Reflective writing is about providing your response to a stimulus. In this unit, we ask you to write reflectively on topics that you choose related to the weekly learning materials. In essence, you get to tailor the stimulus; you can choose your own adventure and explore what interests you. Your job is to share your thoughts, feelings, opinions, experiences, reactions and ideas related to those prompts. We also want you to share your thoughts on reading you’ve done or examples you’ve seen in your travels.
Check out UNSW’s guide to reflective writing.
Reflective doesn’t mean uninformed
Although we are interested in your thoughts, we don’t want you to write reflective posts that are purely opinion. We want you to tell us how you arrived at your opinions; we want you to respond to things you’ve read; we want you to substantiate your opinions with references. What has informed your opinions?
Sometimes, you might write a post about your own original thoughts, but usually something triggers your writing. For example, last year I wrote a blog post about why I don’t use public libraries, inspired by discussions I saw happening at a couple of industry events and a visit to my new local public library. I’ve referenced those catalysts in the post as background. You’ll also notice some hyperlinked words and phrases in the text (specifically, links to information on the value of public libraries). These are resources that back up my opinions and provide further reading for anyone who might like to follow up on my post.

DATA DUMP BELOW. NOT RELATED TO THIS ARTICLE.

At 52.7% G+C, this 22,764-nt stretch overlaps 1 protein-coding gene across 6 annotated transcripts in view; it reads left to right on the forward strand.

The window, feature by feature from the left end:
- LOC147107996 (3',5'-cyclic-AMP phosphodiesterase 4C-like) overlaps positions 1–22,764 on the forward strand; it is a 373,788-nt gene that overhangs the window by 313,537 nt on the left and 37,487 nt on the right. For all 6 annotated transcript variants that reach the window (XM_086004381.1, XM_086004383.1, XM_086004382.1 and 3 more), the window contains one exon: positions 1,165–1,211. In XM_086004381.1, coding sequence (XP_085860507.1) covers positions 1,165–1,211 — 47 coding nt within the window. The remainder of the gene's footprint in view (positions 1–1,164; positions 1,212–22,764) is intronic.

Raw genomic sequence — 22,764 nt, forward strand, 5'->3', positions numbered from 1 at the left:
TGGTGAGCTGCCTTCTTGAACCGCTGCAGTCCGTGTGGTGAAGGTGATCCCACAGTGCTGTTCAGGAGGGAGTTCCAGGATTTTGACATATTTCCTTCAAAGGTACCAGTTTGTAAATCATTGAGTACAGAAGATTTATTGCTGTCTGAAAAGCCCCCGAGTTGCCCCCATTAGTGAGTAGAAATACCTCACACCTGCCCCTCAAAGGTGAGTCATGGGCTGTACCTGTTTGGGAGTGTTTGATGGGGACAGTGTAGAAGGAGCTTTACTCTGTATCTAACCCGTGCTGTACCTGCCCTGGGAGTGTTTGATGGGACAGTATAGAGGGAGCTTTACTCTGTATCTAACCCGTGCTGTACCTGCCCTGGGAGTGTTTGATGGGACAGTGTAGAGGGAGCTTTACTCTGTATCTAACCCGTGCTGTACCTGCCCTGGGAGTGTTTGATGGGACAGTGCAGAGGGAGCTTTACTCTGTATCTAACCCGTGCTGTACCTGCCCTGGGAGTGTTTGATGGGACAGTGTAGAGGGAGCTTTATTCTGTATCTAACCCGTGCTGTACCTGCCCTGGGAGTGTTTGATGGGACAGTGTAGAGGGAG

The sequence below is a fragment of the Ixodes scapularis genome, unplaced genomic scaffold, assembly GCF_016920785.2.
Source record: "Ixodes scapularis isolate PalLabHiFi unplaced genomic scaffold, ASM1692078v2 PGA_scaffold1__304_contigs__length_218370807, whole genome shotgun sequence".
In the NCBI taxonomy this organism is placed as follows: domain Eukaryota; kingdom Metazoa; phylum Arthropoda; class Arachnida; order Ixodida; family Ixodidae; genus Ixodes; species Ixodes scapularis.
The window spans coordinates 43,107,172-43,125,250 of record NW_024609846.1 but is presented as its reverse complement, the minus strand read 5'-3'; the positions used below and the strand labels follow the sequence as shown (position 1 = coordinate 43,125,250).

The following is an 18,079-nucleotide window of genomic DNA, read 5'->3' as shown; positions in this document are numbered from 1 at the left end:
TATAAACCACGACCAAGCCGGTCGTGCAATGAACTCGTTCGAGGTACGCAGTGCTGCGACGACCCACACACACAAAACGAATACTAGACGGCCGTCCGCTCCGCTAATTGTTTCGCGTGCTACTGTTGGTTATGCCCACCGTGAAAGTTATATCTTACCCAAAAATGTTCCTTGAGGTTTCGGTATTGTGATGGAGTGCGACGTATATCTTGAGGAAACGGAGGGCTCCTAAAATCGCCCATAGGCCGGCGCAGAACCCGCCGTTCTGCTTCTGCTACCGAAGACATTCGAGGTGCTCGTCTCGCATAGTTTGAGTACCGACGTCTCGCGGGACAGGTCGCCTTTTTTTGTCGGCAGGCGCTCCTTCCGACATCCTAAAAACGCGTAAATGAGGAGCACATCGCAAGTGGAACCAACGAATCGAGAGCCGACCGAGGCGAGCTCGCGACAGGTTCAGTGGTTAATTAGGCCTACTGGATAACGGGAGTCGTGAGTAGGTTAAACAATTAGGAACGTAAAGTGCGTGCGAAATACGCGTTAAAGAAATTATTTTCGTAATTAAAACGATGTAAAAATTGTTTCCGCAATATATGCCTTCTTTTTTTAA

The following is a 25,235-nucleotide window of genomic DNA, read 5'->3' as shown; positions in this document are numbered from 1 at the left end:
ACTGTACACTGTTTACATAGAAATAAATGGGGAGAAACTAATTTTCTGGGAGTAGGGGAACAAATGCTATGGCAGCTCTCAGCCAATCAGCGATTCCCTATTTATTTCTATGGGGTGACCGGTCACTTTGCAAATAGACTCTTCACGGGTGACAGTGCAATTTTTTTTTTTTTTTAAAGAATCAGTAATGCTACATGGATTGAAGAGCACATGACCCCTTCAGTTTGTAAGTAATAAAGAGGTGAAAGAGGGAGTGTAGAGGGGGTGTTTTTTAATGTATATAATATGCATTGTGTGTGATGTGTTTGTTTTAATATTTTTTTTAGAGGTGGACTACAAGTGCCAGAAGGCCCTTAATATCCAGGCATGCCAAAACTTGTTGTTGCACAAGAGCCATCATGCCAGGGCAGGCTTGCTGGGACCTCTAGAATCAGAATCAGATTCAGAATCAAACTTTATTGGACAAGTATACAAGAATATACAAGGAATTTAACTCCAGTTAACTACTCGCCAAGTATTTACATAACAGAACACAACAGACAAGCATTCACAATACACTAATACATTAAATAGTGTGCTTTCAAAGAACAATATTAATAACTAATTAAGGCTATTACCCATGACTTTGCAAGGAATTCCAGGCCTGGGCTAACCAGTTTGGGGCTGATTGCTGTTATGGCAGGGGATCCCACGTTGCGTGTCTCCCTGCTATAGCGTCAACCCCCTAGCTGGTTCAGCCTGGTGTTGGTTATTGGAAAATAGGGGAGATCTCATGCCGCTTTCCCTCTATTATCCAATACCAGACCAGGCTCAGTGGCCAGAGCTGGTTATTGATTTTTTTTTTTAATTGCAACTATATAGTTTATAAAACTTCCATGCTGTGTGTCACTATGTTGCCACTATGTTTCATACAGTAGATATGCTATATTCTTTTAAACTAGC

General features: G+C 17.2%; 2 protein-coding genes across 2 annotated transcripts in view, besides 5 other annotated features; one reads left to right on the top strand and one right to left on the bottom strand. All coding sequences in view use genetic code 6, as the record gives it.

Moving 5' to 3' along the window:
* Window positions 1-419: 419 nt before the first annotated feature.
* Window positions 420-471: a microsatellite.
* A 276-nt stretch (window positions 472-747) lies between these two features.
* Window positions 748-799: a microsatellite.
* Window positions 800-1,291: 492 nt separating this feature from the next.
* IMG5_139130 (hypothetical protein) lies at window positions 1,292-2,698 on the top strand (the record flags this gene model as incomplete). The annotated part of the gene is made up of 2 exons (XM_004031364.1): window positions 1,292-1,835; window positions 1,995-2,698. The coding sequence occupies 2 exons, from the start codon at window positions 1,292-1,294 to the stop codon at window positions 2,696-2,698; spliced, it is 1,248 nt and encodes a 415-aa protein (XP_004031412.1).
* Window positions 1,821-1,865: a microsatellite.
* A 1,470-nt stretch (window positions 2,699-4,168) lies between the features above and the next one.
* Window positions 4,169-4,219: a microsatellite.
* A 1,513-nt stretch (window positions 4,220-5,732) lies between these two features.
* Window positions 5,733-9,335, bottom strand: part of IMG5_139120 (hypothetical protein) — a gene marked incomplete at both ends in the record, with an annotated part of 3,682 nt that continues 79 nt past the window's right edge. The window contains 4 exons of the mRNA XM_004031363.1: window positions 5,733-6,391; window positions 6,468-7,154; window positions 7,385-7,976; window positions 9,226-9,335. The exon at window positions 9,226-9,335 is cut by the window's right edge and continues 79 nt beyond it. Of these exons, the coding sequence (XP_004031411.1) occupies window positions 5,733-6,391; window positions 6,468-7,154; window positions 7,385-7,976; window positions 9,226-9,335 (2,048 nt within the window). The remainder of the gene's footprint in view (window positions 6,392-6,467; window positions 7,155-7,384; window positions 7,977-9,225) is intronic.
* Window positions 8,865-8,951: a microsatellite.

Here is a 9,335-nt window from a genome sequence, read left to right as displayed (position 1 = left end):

Reflection is not just fluff
I think for some the word ‘reflection’ conjures up the idea of fluffy writing that is ‘nice’, introspective, unsubstantiated, and of little value. But that is not the case at all. What we’re asking you to do in this unit is share critical, informed reflections. Reflective posts are like essays that take advantage of the platform by incorporating supporting links and multimedia, and by fostering dialogue through comments.
Critical reflective writing takes care and crafting, and it can deal with big issues.
Useful resources on reflective writing
Still not quite clear on what reflective writing is? Need help developing your reflective writing skills? Here are some places to start.